Raw predicates take the & (logical AND) and | (logical OR) operators, but are otherwise the same as discussed above. Formatted predicates are exactly the same as above--just nested threshold gates.

r1, _ := msp.StringToRaw("(Alice | Bob) & Carl")
r2, _ := msp.StringToRaw("Alice & Bob & Carl")

fmt.Printf("%v\n", r1.Formatted()) // (2, (1, Alice, Bob), Carl)
fmt.Printf("%v\n", r2.Formatted()) // (3, Alice, Bob, Carl)
Splitting & Reconstructing Secrets
type MSP Formatted

func (m MSP) DistributeShares(sec []byte, db *UserDatabase) (map[string][][]byte, error) {}
func (m MSP) RecoverSecret(db *UserDatabase) ([]byte, error) {}

To switch from predicate-mode to secret-sharing-mode, just cast your formatted predicate into an MSP something like this:

predicate := msp.StringToFormatted("(3, Alice, Bob, Carl)")
sss := msp.MSP(predicate)

Calling DistributeShares on it returns a map from a party's name to their set of shares which should be given to that party and integrated into the UserDatabase somehow. When you're ready to reconstruct the secret, you call RecoverSecret, which does some prodding about and hopefully gives you back what you put in.

Documentation

Overview

Package msp implements matrix operations for elements in GF(2^128).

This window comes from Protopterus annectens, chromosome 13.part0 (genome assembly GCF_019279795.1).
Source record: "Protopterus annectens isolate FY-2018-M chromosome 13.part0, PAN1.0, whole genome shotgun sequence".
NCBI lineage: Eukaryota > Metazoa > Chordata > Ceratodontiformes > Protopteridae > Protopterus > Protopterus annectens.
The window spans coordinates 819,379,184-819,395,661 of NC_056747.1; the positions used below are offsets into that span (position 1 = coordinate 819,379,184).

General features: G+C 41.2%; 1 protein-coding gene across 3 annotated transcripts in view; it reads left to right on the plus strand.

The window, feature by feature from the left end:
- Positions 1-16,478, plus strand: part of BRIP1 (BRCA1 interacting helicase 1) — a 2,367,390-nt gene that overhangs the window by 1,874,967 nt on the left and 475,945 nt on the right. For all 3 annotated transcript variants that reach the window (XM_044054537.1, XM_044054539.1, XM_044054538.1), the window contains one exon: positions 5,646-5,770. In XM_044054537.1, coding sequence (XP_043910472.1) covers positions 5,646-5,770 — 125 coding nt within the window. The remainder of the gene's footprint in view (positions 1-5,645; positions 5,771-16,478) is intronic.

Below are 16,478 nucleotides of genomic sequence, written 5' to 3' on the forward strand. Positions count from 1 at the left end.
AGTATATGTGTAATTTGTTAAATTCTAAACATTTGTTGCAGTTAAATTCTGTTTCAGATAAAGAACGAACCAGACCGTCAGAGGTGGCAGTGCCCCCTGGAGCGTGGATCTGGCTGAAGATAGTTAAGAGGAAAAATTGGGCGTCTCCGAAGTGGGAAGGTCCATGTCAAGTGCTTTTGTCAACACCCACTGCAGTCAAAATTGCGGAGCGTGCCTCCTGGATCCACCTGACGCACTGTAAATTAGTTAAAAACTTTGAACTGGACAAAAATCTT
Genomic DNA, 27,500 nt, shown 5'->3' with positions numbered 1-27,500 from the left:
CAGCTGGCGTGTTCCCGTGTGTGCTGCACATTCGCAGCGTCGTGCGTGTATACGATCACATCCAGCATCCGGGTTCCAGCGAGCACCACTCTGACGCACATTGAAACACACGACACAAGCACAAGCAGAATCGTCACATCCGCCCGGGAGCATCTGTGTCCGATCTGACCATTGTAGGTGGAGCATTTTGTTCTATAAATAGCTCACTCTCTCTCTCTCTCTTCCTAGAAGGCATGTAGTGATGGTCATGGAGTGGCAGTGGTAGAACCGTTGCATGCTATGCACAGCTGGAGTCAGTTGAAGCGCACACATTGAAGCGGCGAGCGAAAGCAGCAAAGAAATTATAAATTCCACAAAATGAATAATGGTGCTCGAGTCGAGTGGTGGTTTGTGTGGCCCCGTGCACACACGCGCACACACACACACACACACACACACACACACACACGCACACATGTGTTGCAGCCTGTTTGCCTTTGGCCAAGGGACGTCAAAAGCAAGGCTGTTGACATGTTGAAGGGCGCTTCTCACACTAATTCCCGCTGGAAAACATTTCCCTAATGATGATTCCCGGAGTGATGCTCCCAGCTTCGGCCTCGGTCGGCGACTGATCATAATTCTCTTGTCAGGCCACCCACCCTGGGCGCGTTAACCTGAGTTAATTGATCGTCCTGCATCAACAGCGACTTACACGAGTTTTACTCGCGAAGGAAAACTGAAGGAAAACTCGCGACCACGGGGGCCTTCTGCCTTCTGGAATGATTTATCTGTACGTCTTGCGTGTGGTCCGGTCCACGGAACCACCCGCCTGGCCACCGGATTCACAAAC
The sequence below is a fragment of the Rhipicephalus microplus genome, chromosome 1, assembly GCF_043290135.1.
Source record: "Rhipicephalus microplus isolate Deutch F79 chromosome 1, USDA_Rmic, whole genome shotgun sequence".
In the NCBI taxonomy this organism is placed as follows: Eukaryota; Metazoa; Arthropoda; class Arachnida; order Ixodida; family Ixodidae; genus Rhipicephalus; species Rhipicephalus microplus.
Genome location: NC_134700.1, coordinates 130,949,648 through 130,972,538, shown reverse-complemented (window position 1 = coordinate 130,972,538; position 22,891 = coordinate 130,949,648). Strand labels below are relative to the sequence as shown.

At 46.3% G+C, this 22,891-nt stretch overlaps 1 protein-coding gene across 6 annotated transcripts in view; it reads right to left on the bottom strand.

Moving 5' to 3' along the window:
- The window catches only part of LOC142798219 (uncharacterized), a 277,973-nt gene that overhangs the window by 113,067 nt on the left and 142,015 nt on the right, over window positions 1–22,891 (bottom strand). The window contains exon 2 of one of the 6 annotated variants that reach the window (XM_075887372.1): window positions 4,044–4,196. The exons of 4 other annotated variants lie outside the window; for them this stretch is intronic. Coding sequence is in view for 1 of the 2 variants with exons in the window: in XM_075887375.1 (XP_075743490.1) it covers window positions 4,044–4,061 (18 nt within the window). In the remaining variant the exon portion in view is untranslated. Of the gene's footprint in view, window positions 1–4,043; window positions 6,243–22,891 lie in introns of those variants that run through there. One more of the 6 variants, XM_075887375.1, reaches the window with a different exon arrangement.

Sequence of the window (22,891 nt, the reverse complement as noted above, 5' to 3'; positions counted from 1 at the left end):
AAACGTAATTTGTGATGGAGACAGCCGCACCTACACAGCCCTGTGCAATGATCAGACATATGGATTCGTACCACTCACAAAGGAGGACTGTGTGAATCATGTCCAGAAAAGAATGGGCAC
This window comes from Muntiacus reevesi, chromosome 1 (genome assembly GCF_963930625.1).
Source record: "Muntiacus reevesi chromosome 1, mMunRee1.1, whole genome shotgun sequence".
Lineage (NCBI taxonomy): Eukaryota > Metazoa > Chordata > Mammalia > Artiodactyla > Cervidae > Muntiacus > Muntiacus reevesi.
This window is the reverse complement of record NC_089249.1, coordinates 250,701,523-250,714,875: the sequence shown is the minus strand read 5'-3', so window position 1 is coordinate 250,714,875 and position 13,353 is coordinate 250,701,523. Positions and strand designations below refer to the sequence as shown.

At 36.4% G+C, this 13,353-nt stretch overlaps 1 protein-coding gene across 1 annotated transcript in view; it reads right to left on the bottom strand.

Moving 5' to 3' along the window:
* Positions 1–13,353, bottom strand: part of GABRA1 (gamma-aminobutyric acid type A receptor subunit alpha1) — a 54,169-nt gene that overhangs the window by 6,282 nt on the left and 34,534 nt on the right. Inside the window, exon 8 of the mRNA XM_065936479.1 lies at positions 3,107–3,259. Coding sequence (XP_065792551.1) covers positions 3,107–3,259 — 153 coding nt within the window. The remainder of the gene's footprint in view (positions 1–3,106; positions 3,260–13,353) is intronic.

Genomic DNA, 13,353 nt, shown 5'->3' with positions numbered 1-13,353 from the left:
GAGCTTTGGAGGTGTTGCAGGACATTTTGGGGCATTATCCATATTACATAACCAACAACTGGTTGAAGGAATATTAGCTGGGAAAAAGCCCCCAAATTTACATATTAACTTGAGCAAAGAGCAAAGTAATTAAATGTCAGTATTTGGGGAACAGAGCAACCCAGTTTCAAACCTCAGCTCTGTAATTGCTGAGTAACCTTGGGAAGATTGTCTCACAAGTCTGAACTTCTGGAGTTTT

Polynomial fields with coefficients in GF(2)

Index

Constants

This section is empty.

Variables

View Source
var (
	Modulus        FieldElem = []byte{135, 0, 0, 0, 0, 0, 0, 0, 0, 0, 0, 0, 0, 0, 0, 0} // x^128 + x^7 + x^2 + x + 1
	ModulusSize    int       = 16
	ModulusBitSize int       = 128

	Zero FieldElem = []byte{0, 0, 0, 0, 0, 0, 0, 0, 0, 0, 0, 0, 0, 0, 0, 0}
	One  FieldElem = []byte{1, 0, 0, 0, 0, 0, 0, 0, 0, 0, 0, 0, 0, 0, 0, 0}
)
View Source
var ErrNotEnoughShares = errors.New("not enough shares to recover")

ErrNotEnoughShares is returned if there aren't enough shares to decrypt the secret.

Functions

This section is empty.

Types

type Condition

type Condition interface {
	Ok(UserDatabase) bool
}

type FieldElem

type FieldElem []byte

func NewFieldElem

func NewFieldElem() FieldElem

NewFieldElem returns a new zero element.

func (FieldElem) Add

func (e FieldElem) Add(f FieldElem) FieldElem

Add returns e+f.

func (FieldElem) AddM

func (e FieldElem) AddM(f FieldElem)

AddM mutates e into e+f.

func (FieldElem) Dup

func (e FieldElem) Dup() FieldElem

Dup returns a duplicate of e.

func (FieldElem) Exp

func (e FieldElem) Exp(i int) FieldElem

Exp returns e^i.

func (FieldElem) Invert

func (e FieldElem) Invert() FieldElem

Invert returns the multiplicative inverse of e.

func (FieldElem) IsOne

func (e FieldElem) IsOne() bool

func (FieldElem) IsZero

func (e FieldElem) IsZero() bool

func (FieldElem) Mul

func (e FieldElem) Mul(f FieldElem) FieldElem

Mul returns e*f.

type Formatted

type Formatted struct {
	Min   int
	Conds []Condition
}

func StringToFormatted

func StringToFormatted(f string) (out Formatted, err error)

func (*Formatted) Compress

func (f *Formatted) Compress()

func (Formatted) Ok

func (f Formatted) Ok(db UserDatabase) bool

func (Formatted) String

func (f Formatted) String() string

type Layer

type Layer struct {
	Conditions []Condition
	Operators  []NodeType
}

type MSP

type MSP Formatted

func StringToMSP

func StringToMSP(pred string) (m MSP, err error)

func (MSP) DerivePath

func (m MSP) DerivePath(db UserDatabase) (ok bool, names []string, locs []int, trace []string)